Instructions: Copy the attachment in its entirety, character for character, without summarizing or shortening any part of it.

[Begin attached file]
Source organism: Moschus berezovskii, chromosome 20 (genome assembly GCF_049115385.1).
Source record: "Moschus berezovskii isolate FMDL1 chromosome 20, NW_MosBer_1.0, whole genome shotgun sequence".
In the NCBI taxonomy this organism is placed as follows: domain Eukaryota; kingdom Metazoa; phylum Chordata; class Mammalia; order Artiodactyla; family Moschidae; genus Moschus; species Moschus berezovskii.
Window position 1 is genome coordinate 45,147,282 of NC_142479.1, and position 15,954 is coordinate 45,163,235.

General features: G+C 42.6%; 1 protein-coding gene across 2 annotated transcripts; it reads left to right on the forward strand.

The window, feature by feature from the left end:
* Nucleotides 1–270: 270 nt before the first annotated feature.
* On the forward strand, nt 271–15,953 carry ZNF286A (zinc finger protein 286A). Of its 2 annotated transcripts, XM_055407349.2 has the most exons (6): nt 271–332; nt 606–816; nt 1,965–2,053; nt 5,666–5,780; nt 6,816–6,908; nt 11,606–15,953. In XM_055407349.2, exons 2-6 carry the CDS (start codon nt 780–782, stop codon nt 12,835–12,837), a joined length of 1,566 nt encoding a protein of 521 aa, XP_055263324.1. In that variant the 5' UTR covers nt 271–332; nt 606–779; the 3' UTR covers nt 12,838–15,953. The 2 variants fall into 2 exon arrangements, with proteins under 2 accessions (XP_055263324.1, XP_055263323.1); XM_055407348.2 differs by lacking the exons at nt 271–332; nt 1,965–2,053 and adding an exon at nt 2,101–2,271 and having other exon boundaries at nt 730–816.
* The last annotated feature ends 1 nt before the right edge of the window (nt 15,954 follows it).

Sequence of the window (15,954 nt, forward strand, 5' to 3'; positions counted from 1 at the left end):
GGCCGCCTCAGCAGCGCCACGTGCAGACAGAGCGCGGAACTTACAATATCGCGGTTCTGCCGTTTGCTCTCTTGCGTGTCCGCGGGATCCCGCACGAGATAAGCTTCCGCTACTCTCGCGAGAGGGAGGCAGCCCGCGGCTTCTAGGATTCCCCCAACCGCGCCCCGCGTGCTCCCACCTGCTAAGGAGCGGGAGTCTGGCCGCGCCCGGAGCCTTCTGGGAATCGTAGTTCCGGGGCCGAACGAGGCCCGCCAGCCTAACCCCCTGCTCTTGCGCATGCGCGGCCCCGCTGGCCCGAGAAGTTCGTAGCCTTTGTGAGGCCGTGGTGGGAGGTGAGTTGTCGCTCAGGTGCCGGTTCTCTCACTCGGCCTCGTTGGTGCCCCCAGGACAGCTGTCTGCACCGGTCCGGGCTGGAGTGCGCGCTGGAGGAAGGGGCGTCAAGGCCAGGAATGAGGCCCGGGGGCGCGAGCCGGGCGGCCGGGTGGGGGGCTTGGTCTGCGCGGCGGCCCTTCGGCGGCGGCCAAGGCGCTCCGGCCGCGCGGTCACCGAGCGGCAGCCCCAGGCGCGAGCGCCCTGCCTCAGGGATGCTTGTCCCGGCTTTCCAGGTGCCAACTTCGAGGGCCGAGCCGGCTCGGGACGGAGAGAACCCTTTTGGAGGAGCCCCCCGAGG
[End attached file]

Source organism: Moschus berezovskii, chromosome 20 (genome assembly GCF_049115385.1).
Source record: "Moschus berezovskii isolate FMDL1 chromosome 20, NW_MosBer_1.0, whole genome shotgun sequence".
In the NCBI taxonomy this organism is placed as follows: domain Eukaryota; kingdom Metazoa; phylum Chordata; class Mammalia; order Artiodactyla; family Moschidae; genus Moschus; species Moschus berezovskii.
Window position 1 is genome coordinate 45,147,282 of NC_142479.1, and position 15,954 is coordinate 45,163,235.

General features: G+C 42.6%; 1 protein-coding gene across 2 annotated transcripts; it reads left to right on the forward strand.

The window, feature by feature from the left end:
* Nucleotides 1–270: 270 nt before the first annotated feature.
* On the forward strand, nt 271–15,953 carry ZNF286A (zinc finger protein 286A). Of its 2 annotated transcripts, XM_055407349.2 has the most exons (6): nt 271–332; nt 606–816; nt 1,965–2,053; nt 5,666–5,780; nt 6,816–6,908; nt 11,606–15,953. In XM_055407349.2, exons 2-6 carry the CDS (start codon nt 780–782, stop codon nt 12,835–12,837), a joined length of 1,566 nt encoding a protein of 521 aa, XP_055263324.1. In that variant the 5' UTR covers nt 271–332; nt 606–779; the 3' UTR covers nt 12,838–15,953. The 2 variants fall into 2 exon arrangements, with proteins under 2 accessions (XP_055263324.1, XP_055263323.1); XM_055407348.2 differs by lacking the exons at nt 271–332; nt 1,965–2,053 and adding an exon at nt 2,101–2,271 and having other exon boundaries at nt 730–816.
* The last annotated feature ends 1 nt before the right edge of the window (nt 15,954 follows it).

Sequence of the window (15,954 nt, forward strand, 5' to 3'; positions counted from 1 at the left end):
GGCCGCCTCAGCAGCGCCACGTGCAGACAGAGCGCGGAACTTACAATATCGCGGTTCTGCCGTTTGCTCTCTTGCGTGTCCGCGGGATCCCGCACGAGATAAGCTTCCGCTACTCTCGCGAGAGGGAGGCAGCCCGCGGCTTCTAGGATTCCCCCAACCGCGCCCCGCGTGCTCCCACCTGCTAAGGAGCGGGAGTCTGGCCGCGCCCGGAGCCTTCTGGGAATCGTAGTTCCGGGGCCGAACGAGGCCCGCCAGCCTAACCCCCTGCTCTTGCGCATGCGCGGCCCCGCTGGCCCGAGAAGTTCGTAGCCTTTGTGAGGCCGTGGTGGGAGGTGAGTTGTCGCTCAGGTGCCGGTTCTCTCACTCGGCCTCGTTGGTGCCCCCAGGACAGCTGTCTGCACCGGTCCGGGCTGGAGTGCGCGCTGGAGGAAGGGGCGTCAAGGCCAGGAATGAGGCCCGGGGGCGCGAGCCGGGCGGCCGGGTGGGGGGCTTGGTCTGCGCGGCGGCCCTTCGGCGGCGGCCAAGGCGCTCCGGCCGCGCGGTCACCGAGCGGCAGCCCCAGGCGCGAGCGCCCTGCCTCAGGGATGCTTGTCCCGGCTTTCCAGGTGCCAACTTCGAGGGCCGAGCCGGCTCGGGACGGAGAGAACCCTTTTGGAGGAGCCCCCCGAGG